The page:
The Facebook Phone is finally here. And, as expected, it’s not really a phone at all. Home, as the new product is called, is a free, downloadable skin that gives existing Android phones a total Facebook makeover, transforming both lock and home screens into immersive, edge-to-edge slideshows of photos and status updates. (It will also come pre-loaded on the HTC First, which will be $99 from AT&T.) It is, of course, a huge power play by Facebook. But it’s also a genuinely exciting new vision for mobile design. Here are three places where it’s charting new territory.
Home isn’t about apps. It’s about people. That was the refrain for the day, and it’s something that’s very much evident in its design. The most immediate transformation comes in the form of a new lock and home screen that continually rotate through Facebook updates, presenting them as flashy, full-screen slides. Weather forecast? Stock quotes? Those old stand-bys are nowhere to be found, getting the boot in favor of one thing: your friends.
The other big feature is a new messaging system called Chat Heads, which keeps conversations on top of your screen, no matter what app you’re using, in the form of small circular avatars. It’s a new way of thinking about messaging—not as an app but as a layer on top of everything you do.
Connecting, be it passively through the new lock screen or actively through the new messaging system, is what Home is about. Connecting with your friends—and with Facebook. The new experience reduces the friction involved in using Facebook to a fantastic degree. What’s easier than tapping an app icon to open Facebook? Not having to tap anything at all. With Home, you no longer have to make the decision to use Facebook. You’re already using it.
But it might not feel like you’re using it, and that’s key. One noteworthy thing about Home is the name. When Zuckerberg talked about it today, he didn’t call it Facebook Home. It was just "Home." And that signals something that’s evident throughout the design: Facebook, as a platform, taking a backseat to the content it carries. As another presenter today boasted, there’s "no chrome, no logo." The home screen doesn’t show your Facebook feed, as some predicted. That’s too Facebook-y. It blows status updates up and shows them one at a time. It looks nothing like any other version of Facebook we’ve ever seen. The words "Facebook" are nowhere in sight.
And that’s smart. Facebook’s certainly facing some challenges—for older users, it’s becoming a guilty pleasure; for teens, it’s quickly becoming passé—and that’s got to be worrisome to the company. Facebook isn’t cool. Tumblr’s cool. Snapchat’s cool. But with Home, instead of trying to rebrand itself, Facebook wisely let the platform step into the background and pushed the content to center stage. It doesn’t need to be loved; just to be used. And even if people don’t want to use Facebook, they’ll always be game for flipping through pictures of their friends.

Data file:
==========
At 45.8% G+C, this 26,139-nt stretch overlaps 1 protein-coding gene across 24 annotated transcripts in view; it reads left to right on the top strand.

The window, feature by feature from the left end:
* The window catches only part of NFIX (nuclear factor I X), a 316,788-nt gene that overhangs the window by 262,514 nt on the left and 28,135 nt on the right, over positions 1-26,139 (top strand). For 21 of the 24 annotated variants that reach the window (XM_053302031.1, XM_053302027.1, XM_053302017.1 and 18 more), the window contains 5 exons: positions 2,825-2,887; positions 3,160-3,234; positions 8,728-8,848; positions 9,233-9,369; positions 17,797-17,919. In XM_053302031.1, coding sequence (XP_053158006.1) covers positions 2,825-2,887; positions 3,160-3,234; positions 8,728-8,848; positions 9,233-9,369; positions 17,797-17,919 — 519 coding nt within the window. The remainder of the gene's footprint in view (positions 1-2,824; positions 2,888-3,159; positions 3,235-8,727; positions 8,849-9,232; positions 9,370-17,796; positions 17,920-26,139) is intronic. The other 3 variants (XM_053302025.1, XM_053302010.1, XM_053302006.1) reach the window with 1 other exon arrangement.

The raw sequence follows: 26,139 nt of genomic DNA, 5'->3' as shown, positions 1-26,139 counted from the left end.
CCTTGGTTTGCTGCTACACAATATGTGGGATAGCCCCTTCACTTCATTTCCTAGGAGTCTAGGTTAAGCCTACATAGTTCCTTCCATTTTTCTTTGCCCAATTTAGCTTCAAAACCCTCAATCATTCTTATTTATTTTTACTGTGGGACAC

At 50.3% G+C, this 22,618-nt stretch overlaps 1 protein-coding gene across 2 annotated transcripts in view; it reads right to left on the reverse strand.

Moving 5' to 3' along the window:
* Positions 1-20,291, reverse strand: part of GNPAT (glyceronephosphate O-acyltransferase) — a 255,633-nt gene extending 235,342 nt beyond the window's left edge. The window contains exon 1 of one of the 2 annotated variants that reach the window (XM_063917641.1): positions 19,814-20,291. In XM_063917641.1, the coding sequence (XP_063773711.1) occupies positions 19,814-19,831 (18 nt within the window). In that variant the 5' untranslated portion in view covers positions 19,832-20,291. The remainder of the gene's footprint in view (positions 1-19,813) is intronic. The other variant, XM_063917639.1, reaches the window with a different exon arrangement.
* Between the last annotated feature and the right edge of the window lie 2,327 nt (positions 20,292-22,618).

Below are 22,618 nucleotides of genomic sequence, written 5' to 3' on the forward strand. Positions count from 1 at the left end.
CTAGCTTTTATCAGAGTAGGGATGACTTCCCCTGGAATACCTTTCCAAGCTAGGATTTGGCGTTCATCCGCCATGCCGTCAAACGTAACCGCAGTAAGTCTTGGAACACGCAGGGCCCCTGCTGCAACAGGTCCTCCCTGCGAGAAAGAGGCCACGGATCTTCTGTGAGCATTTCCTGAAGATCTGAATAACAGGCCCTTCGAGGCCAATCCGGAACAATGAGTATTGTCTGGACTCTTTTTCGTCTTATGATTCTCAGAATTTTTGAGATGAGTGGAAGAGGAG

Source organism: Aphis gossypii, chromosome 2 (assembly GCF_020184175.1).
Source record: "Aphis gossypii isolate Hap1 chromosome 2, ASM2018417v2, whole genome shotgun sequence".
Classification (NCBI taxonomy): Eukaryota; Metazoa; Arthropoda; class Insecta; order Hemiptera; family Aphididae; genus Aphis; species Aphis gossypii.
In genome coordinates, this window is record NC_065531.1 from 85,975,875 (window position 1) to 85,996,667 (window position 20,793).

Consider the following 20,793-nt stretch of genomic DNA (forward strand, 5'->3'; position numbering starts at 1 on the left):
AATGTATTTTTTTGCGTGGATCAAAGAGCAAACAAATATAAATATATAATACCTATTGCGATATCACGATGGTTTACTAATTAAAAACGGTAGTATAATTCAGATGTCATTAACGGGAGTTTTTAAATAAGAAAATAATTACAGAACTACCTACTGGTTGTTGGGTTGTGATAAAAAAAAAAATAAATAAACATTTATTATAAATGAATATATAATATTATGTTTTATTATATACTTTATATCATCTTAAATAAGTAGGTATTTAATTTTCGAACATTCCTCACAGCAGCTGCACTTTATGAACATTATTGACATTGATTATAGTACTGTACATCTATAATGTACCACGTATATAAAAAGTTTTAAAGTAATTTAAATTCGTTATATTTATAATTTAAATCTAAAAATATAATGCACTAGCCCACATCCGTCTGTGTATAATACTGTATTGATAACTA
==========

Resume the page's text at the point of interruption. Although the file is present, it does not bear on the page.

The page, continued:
But from a user experience standpoint, perhaps the most significant thing about Home is simply the way it thinks beyond the "app" in a broader sense. It’s something Zuckerberg harped on continually: moving beyond apps. And that’s a big departure.
With Home, you can still get to all your old apps through a built-in launcher, sure, but they’re put in a little drawer like so many toys. Apps made smartphones like Swiss army knives. The whole idea of Home is to remake the smartphone user experience around its most important function: connecting us with other people. As Zuckerberg said, Home turns your smartphone into a "a great, simple social device."
The idea of mobile apps as discrete, cordoned-off experiences is something Apple entrenched with the iPhone very early on. Build whatever you want on your own rectangular plots, Apple told developers, but this phone is ours, and we’re the ones responsible for how it looks, feels, and functions.
Google never put those restrictions on Android, and now Facebook is moving in to exploit that in a big way. The result is something entirely different from the apps we’ve come to know—something that reaches far wider and is integrated far deeper. We don’t even really have a word for it. It’s not an OS. It’s not an app. For most users, it will just become what their phone is. And while that is in many ways a scary prospect, it does offer some interesting possibilities.
When you move beyond the app, you can do things apps can’t do. Home shows us messaging and communicating in ways we haven’t seen before—and, frankly, in ways that are much more relevant. Mobile messaging is no longer an asynchronous thing, as it was back in the days of 160-character texting. It’s more like chat, and Chat Heads, which doesn’t get knocked to the background when you’re using another app, reflects that reality. And it works in a way a simple text message app never could.
During the event, Zuckerberg mentioned Android’s wide reach and how, for many people around the world, the smartphone represented their first real computing experience. And in a sense, Home is a bid to transform that experience—to move it away from the app paradigm that Google and Apple have put forward in recent years to something based on connecting and communicating, with Facebook conveniently facilitating it all.
But from one perspective, today’s event not only offered a peek beyond apps, but beyond smartphones too. It showed how the app model might not make sense on devices like Google Glass, where we won’t have the luxury of screens to tap at.
To succeed, that next generation of devices will have to be far more fluid and flexible, in terms of bringing in data and content from a variety of sources and giving us simple tools for digesting and sharing it. That may very well require a more holistic approach to design—a single driving vision that assimilates functions and features into one cohesive experience. Facebook Home is a glimpse of what that next step might look like.